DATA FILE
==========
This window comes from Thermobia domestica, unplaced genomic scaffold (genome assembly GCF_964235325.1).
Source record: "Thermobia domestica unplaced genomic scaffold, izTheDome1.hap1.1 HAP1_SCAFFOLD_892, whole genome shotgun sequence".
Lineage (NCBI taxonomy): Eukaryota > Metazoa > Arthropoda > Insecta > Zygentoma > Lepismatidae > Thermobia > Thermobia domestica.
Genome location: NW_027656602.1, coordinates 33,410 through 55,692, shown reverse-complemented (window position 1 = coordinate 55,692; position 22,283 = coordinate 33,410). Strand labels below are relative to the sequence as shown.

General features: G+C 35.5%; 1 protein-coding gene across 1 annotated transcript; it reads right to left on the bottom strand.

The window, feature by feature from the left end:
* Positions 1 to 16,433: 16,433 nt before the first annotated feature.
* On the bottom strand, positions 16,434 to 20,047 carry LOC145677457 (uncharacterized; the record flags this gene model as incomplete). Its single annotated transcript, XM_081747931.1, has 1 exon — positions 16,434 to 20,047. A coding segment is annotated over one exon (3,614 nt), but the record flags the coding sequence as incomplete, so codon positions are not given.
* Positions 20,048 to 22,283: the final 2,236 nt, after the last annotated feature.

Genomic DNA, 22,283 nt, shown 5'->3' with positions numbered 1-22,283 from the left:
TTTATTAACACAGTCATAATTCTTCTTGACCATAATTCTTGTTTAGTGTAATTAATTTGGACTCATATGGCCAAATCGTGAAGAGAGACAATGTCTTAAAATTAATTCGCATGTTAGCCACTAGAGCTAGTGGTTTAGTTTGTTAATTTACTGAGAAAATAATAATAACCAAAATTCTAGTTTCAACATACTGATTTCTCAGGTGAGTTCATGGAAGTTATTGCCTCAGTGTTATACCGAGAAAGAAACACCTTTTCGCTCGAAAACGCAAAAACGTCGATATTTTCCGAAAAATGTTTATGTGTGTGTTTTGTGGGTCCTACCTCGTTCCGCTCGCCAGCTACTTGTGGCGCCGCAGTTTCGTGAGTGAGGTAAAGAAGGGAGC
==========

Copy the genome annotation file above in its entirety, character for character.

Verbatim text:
This window comes from Thermobia domestica, unplaced genomic scaffold (genome assembly GCF_964235325.1).
Source record: "Thermobia domestica unplaced genomic scaffold, izTheDome1.hap1.1 HAP1_SCAFFOLD_892, whole genome shotgun sequence".
Lineage (NCBI taxonomy): Eukaryota > Metazoa > Arthropoda > Insecta > Zygentoma > Lepismatidae > Thermobia > Thermobia domestica.
Genome location: NW_027656602.1, coordinates 33,410 through 55,692, shown reverse-complemented (window position 1 = coordinate 55,692; position 22,283 = coordinate 33,410). Strand labels below are relative to the sequence as shown.

General features: G+C 35.5%; 1 protein-coding gene across 1 annotated transcript; it reads right to left on the bottom strand.

The window, feature by feature from the left end:
* Positions 1 to 16,433: 16,433 nt before the first annotated feature.
* On the bottom strand, positions 16,434 to 20,047 carry LOC145677457 (uncharacterized; the record flags this gene model as incomplete). Its single annotated transcript, XM_081747931.1, has 1 exon — positions 16,434 to 20,047. A coding segment is annotated over one exon (3,614 nt), but the record flags the coding sequence as incomplete, so codon positions are not given.
* Positions 20,048 to 22,283: the final 2,236 nt, after the last annotated feature.

Genomic DNA, 22,283 nt, shown 5'->3' with positions numbered 1-22,283 from the left:
TTTATTAACACAGTCATAATTCTTCTTGACCATAATTCTTGTTTAGTGTAATTAATTTGGACTCATATGGCCAAATCGTGAAGAGAGACAATGTCTTAAAATTAATTCGCATGTTAGCCACTAGAGCTAGTGGTTTAGTTTGTTAATTTACTGAGAAAATAATAATAACCAAAATTCTAGTTTCAACATACTGATTTCTCAGGTGAGTTCATGGAAGTTATTGCCTCAGTGTTATACCGAGAAAGAAACACCTTTTCGCTCGAAAACGCAAAAACGTCGATATTTTCCGAAAAATGTTTATGTGTGTGTTTTGTGGGTCCTACCTCGTTCCGCTCGCCAGCTACTTGTGGCGCCGCAGTTTCGTGAGTGAGGTAAAGAAGGGAGC